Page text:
Thing you might need: Safety gear( gloves, eye and ear protection. A level. Drill/driver. Timber screws. Measuring tape. Hammer or mallet.
So we picked up a Fortress gate kit from our local hardware supplier. This is just a frame kit, you can choose from a variety of heights and widths, and if it doesn't suit your width exactly, you can cut the width using a hacksaw. For us, the 1.8m wide kit was just right.
The horizontal bars are on the left, and the vertical bars are on the right. Hinges are pre-installed. I laid out the kit so I could figure out where each section would go. Since it's a wide gate, there's a diagonal brace. Very important the the brace runs diagonally down to the bottom hinge as shown in the photo below! If it's the other way around, it doesn't brace the gate in compression and your gate will come apart!
Anyway, it was pretty simple to put it together, took me about 10 minutes. Use a mallet or hammer with a bit of scrap wood to put everything together. The kit comes with some self-tapping metal screws to secure all the parts once you've put it together.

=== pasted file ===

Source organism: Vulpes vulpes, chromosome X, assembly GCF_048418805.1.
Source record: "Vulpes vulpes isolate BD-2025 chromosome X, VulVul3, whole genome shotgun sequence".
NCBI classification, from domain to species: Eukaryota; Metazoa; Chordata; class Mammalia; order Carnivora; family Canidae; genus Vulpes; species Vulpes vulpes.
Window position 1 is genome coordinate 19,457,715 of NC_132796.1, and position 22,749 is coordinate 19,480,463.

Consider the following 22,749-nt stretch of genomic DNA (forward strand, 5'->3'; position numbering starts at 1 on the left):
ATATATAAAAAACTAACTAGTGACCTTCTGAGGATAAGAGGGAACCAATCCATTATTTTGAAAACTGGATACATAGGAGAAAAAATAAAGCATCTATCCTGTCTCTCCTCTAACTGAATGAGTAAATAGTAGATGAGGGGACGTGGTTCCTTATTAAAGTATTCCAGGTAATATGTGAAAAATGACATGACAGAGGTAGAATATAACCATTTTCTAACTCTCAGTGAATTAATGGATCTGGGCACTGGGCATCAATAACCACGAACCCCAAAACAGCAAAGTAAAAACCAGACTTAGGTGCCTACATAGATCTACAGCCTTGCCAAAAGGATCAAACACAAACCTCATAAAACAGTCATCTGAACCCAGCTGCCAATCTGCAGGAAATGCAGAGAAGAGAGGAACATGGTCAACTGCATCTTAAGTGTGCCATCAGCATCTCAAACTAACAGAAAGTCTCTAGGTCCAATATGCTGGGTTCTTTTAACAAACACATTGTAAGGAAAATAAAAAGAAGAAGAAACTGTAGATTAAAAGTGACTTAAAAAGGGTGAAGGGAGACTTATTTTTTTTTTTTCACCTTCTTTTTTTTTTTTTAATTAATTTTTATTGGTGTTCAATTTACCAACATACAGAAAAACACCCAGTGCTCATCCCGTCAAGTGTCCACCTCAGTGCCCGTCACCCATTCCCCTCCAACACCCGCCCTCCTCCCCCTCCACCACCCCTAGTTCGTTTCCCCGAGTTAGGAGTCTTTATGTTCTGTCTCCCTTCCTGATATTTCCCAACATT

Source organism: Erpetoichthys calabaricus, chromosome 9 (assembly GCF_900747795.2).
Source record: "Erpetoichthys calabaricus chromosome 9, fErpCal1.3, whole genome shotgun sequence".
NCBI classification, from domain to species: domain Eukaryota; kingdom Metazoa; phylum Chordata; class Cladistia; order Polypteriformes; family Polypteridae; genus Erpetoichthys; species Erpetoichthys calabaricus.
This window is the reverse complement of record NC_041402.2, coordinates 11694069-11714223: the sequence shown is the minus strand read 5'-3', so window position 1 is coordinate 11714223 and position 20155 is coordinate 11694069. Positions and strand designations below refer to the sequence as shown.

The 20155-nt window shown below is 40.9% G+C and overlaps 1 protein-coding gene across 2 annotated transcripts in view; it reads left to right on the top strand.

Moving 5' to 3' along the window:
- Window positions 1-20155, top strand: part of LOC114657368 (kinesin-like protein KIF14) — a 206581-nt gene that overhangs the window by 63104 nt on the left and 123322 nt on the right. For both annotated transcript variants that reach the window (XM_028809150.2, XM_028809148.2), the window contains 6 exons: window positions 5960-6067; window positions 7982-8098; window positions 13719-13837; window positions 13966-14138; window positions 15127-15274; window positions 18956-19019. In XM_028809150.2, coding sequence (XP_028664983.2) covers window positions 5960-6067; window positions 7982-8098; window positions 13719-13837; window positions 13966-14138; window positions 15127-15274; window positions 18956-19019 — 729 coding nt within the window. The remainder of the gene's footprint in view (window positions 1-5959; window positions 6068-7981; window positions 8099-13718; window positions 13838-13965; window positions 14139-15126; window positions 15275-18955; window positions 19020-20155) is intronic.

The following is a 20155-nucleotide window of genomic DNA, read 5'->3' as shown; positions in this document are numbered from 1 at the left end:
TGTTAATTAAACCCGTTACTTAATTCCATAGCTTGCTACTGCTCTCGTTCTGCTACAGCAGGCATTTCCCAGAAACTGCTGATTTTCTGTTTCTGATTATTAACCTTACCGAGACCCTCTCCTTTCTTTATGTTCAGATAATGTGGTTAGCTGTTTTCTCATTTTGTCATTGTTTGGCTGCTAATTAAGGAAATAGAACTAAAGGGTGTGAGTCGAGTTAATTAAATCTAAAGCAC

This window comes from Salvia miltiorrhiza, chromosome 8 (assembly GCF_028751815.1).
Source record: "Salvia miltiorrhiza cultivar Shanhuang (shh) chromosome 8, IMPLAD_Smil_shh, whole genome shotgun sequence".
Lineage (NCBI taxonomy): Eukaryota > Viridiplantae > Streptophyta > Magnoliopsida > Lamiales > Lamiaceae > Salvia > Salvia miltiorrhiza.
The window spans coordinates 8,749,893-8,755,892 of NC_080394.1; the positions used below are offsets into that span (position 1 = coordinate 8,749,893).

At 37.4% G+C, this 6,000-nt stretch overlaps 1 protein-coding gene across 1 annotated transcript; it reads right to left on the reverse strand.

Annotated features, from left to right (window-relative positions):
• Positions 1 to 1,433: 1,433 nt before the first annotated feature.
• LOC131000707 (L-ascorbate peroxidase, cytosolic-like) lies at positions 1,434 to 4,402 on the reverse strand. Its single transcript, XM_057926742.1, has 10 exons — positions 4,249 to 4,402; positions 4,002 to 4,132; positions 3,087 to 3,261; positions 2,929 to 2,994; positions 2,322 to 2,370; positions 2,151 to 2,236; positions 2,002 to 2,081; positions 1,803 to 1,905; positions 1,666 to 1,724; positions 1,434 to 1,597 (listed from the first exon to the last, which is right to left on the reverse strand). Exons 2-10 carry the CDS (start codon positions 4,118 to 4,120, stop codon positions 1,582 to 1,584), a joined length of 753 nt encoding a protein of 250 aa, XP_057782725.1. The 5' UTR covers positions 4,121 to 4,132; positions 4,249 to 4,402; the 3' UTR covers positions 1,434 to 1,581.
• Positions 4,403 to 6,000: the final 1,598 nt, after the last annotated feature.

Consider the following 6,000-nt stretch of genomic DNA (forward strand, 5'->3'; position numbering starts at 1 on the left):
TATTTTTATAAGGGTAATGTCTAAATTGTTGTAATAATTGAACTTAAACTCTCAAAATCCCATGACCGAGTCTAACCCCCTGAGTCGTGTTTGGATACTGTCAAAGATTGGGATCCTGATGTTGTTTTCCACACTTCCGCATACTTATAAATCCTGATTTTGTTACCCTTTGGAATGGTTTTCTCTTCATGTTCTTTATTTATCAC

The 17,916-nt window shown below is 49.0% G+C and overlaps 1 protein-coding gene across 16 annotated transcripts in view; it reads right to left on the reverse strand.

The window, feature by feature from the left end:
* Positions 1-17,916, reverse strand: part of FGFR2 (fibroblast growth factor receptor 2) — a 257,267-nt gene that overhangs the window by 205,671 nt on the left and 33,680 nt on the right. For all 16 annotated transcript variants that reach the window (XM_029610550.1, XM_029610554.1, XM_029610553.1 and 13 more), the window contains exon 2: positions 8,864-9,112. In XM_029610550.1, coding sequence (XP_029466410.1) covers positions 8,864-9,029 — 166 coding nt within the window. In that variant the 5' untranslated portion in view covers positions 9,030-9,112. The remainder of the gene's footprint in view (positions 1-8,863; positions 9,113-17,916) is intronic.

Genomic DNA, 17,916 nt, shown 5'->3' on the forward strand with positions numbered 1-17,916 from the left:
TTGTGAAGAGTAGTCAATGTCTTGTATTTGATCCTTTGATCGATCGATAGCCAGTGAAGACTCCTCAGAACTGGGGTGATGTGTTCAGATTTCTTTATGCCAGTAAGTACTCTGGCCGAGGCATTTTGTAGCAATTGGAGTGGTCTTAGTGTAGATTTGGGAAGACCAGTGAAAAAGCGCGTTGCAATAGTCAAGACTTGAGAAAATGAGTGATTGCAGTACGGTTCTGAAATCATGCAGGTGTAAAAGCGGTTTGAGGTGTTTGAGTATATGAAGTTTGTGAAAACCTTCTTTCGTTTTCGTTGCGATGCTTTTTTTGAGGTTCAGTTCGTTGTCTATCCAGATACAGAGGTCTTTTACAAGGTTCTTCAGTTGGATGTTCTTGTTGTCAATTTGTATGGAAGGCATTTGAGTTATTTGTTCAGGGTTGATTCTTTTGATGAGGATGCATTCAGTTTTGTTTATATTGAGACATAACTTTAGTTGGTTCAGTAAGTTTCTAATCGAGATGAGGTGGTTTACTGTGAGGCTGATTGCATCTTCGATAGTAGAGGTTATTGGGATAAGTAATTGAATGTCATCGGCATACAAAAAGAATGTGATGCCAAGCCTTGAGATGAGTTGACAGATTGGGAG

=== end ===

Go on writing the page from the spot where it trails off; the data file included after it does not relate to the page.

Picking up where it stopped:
End result. This gate is 1.8m wide and 1.4m high.
So this is where the gate is going to be placed. I thought about attaching the gate with the hinges against our wall, but I'm not that keen on using Dynabolts, chemset screws etc into our brickwork to hold the weight of the gate. Instead, I've decided to mount the gate with the hinges on one of the existing fenceposts, the one painted a bit grey on the right. The fencepost isn't quite plumb vertical, but I can allow for that. Should the fence be replaced in future, just need to unscrew the hinges and re-mount the gate.
Ideally you'd have a second person to help you install these hinges. Estimate where the gate should go and make sure it clears any ground covering you have. Try to get the hinges plumb vertical. The kit doesn't come with any screws to install the hinges, so I got a packet of these timber screws as shown.
After both hinges are secured, hang your gate frame!
So with the frame all installed and level, the next step is to choose what cladding to put on it. You could use traditional timber pickets, colorbond, slats etc. We'll head out later this week to pick what cladding to use; most likely a Merbau to be stained dark; though I'm also considering a composite product that doesn't require ongoing maintenance.
Cost of the frame kit was about $150, plus a few bucks for the hinge screws. Just need to add in the cost of cladding and more self-tapping metal screws to attach it to the frame, and then a latch to secure it against the house. So far, a pretty simple project, not too costly, and well worth giving it a shot if you can't get any reliable tradesmen to give you a quote on making your own side gate!